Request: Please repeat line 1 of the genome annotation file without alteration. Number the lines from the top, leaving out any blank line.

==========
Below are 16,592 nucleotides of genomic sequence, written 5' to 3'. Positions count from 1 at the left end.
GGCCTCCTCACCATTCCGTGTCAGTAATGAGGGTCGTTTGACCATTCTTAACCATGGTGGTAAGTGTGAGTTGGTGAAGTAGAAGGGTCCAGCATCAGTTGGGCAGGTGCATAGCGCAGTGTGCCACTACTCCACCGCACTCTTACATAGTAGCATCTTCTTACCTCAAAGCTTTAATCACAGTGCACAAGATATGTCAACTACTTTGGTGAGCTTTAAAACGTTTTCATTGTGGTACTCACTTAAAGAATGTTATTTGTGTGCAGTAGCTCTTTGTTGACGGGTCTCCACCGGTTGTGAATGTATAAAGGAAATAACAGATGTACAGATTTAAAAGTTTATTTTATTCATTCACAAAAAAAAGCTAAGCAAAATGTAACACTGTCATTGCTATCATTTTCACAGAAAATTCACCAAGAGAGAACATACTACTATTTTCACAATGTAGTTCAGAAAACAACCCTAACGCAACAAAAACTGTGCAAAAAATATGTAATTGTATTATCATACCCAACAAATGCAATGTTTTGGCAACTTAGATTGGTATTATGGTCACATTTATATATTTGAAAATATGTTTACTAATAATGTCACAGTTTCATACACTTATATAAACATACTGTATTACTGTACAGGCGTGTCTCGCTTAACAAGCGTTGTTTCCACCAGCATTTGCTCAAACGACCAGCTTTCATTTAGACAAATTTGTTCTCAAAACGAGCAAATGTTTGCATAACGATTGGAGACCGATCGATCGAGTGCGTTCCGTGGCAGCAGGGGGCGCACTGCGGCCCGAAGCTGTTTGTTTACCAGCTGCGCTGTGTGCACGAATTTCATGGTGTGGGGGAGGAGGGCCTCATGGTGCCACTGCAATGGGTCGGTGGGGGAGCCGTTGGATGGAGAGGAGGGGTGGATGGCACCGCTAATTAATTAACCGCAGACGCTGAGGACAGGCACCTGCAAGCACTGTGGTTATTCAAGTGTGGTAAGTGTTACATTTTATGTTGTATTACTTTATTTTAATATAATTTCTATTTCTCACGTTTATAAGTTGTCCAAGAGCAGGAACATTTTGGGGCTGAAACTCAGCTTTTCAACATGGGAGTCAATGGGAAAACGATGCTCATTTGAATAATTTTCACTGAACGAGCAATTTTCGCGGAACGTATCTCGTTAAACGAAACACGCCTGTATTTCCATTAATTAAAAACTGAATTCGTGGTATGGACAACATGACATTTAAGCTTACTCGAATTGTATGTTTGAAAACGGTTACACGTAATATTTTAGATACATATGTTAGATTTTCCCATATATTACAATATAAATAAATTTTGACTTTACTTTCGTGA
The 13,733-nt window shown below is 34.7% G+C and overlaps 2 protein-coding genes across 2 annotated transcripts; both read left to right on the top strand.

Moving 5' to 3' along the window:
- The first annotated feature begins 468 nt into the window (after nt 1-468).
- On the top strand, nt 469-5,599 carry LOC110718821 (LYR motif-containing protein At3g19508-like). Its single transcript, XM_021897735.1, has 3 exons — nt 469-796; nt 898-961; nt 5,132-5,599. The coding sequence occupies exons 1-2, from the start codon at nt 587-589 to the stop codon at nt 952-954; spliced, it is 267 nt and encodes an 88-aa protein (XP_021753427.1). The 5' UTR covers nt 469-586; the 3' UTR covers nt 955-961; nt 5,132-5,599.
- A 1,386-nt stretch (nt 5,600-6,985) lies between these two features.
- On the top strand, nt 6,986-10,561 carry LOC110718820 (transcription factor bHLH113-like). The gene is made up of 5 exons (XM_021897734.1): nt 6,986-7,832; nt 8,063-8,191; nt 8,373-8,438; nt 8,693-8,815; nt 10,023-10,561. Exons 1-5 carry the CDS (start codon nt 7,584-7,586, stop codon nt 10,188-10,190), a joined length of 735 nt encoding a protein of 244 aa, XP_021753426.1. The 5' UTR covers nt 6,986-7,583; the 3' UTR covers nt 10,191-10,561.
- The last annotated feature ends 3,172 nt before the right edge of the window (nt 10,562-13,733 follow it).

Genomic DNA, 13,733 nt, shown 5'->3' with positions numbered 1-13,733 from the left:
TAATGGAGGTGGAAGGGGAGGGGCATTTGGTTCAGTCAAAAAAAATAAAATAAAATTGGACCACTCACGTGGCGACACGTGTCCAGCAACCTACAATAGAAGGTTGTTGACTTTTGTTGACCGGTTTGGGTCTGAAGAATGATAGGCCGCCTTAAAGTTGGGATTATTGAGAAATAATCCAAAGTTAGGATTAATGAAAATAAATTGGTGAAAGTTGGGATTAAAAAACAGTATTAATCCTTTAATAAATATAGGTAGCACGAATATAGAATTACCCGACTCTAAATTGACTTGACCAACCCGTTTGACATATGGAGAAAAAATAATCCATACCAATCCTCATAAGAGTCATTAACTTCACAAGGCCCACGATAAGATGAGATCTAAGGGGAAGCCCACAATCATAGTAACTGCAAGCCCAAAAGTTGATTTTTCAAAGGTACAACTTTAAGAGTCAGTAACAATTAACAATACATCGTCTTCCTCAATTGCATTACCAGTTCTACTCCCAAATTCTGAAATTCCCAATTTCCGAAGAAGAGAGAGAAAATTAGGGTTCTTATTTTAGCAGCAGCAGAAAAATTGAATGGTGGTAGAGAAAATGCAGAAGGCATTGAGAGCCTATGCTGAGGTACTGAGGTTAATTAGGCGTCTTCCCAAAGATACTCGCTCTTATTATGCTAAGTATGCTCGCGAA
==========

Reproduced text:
Below are 16,592 nucleotides of genomic sequence, written 5' to 3'. Positions count from 1 at the left end.